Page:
Another recurring theme is the position of inferiority adopted by the working classes. Although some lyrics are inspired or paraphrased from Marx, Jason is more fatalistic and has come to terms with the fate of the underclass: ”Silent dreams are a blag on time/ They get away with the worst crimes/ You fall fast in a void of pain/ Only to remember that you still remain” (Silly me). The vampirism of the middle class emulates the masculinity and dress codes of past subcultures and is given an earful in Cunt Make It Up: ”Wannabes never change/, it’s the wannabe show/ And you always wanna be the same, posy shit/ And leather jacket, motorbikes from the 50’s/ You live in Carlton, you twat”.
Sleaford Mods take on capitalism as a whole: ”New build, new bricks/ New methods, old tricks”, comparing life in such a world with a theft of daily life: ”This daylight robbery is now so fucking hateful/ It’s accepted by the vast majority/ In chains years from now”. The lyric ”Passive articles on political debate/ Its implications are fucking meaningless, mate” talks about the television hoax which legitimizes the upper classes, whose “debates” do not influence and do not give any meaning to the everyday life of the downtrodden. According to Jason, capital is everywhere; it hits us and forces us into delirium: ”He’s still with us/ In our arses, in our food, in our brains and in our death/ In our failure to grab hold of what fucking little we have left/ We have lost the sight and in the loss of sight/ We have lost our fucking minds, alright/”.
In In Quiet Streets, the chorus “That’s the angle” honestly captures the all-too-quiet streets of the lower classes, of ”nowhere money in nowhere land”. Jason uses an awesome metaphor when talking about how the labor force is sold. He compares the workday of a worker with selling dreams and selling our souls by putting them in a nursery: ”We put our souls in nursery for the day/ Pick ‘em up after work, take ‘em home/ Try ‘n get ‘em in bed tucked up before 10 o’clock”. Eventually, we are ”the wooden horses on wooden race courses at fairs”, trapped like hamsters, on the one hand, and on the other, support for the world of the “carnival, the spectacle” of those who can afford the merry-go-round and ride us.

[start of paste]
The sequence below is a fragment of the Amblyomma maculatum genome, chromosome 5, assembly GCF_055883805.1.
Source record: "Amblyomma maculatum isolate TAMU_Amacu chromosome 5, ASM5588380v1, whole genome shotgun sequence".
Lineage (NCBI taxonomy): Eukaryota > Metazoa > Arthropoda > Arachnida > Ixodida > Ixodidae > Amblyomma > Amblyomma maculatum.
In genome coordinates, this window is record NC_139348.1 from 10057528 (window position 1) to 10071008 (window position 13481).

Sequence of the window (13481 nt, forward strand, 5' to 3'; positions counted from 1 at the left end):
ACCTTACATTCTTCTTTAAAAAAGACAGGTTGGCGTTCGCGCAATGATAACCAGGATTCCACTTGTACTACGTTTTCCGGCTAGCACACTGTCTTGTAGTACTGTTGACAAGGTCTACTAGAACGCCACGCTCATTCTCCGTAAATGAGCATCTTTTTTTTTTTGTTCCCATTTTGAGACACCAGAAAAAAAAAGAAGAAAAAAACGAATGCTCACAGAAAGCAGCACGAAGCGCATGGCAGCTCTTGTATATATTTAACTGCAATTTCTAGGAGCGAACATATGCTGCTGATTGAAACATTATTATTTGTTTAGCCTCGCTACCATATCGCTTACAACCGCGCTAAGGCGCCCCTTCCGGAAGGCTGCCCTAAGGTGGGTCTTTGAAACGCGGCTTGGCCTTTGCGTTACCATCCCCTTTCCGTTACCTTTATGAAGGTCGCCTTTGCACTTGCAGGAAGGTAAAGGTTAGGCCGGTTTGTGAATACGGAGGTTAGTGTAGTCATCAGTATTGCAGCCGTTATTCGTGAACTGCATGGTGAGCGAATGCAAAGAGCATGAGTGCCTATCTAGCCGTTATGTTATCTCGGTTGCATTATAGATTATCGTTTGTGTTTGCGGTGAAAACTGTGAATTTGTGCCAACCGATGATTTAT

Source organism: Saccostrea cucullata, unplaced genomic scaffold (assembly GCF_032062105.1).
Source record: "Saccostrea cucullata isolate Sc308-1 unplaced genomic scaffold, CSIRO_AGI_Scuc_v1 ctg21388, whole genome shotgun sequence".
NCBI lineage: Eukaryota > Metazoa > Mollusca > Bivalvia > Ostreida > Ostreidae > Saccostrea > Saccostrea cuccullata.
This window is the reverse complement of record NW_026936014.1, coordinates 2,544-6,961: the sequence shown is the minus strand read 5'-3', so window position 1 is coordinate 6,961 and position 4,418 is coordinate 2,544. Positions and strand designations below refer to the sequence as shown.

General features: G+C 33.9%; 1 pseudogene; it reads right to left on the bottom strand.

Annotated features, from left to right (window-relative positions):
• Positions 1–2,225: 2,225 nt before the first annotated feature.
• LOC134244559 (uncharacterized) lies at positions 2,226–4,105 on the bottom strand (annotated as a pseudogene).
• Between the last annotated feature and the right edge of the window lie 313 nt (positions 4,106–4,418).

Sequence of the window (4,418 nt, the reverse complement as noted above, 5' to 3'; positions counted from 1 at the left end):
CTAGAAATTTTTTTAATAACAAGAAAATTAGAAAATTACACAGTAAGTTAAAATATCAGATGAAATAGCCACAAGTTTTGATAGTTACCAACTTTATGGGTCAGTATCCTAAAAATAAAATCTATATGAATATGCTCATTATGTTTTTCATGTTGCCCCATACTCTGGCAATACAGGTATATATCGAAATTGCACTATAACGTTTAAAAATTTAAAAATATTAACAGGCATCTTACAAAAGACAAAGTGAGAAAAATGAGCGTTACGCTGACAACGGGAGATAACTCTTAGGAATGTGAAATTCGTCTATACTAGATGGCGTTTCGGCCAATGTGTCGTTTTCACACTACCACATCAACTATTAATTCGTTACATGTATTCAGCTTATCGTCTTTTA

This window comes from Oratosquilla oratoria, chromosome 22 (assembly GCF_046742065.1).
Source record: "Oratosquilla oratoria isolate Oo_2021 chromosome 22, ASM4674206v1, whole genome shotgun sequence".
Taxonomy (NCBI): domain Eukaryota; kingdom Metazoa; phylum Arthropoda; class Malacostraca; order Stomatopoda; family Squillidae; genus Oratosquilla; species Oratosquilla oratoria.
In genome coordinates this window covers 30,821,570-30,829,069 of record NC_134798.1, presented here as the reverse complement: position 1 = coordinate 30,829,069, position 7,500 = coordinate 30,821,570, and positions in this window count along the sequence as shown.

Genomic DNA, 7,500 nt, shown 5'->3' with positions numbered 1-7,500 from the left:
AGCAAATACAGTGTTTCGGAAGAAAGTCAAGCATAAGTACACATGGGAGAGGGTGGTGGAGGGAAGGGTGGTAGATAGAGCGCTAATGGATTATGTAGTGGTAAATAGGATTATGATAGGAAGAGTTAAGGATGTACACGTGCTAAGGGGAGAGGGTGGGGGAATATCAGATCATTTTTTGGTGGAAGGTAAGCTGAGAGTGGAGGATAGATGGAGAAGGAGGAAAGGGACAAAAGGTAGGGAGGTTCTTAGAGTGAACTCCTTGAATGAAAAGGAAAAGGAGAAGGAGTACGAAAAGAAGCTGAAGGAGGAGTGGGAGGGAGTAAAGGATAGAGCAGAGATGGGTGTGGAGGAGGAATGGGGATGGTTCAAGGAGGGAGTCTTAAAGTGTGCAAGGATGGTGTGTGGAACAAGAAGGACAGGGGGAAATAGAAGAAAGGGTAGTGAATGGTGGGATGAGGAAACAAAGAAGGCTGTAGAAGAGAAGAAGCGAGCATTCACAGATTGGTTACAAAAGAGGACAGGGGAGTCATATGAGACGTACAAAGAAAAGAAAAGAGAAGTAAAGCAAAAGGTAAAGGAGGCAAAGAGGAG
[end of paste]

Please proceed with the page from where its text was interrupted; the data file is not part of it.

Williamson is not a fan of “the perfect song”, of the aesthetics of the hit single, when it comes to writing lyrics. This is why Key Markets might sound a bit rough, improvised, and occasionally absurd. Fearne’s beat is austere and lacking any tap-dancing around, sending the listener straight to the lyric: ”Good, I fuckin’ laugh like fuck at ya wannabe labels, shoots on location/ Cut blokes in stables ra, ra, ra” (Bronx in a six). The lyric is also a statement of what music shouldn’t be, Jason’s criticism of the commodification of art being evident. “Radio edit, oh it’s so nice” is also a hint at the lack of relevant topics in media distribution, at the embourgeoisement and political neutralization of pop culture. Breaking free from the positivism and catchy spirit of brit-pop is not just a stylistic choice, but also a personal one: ”Spitting out fine cheese made by the tool from Blur/ Even the drummers a fucking MP, fuck off you cunt, sir/ Die trying whilst the others just live lying/ Rife all polish, no strife” (Rupert Trousers).
One of the few critical points which can be made is that the album is charged with testosterone and it’s a bit pedantic. It tackles the issues of the crisis from the perspective of the metropolis, from Nottingham and London, but nothing about the crisis at the periphery.
But Key Markets is definitely worth a listen. And it doesn’t matter if you do it as a retreat or because you feel like sticking it to the Man. Key Markets is a rare commodity in today’s music industry and it’s a manifesto for breaking the chains. Let’s give it a listen because there’s not much sunshine forecasted, either in the metropolis or the colonies.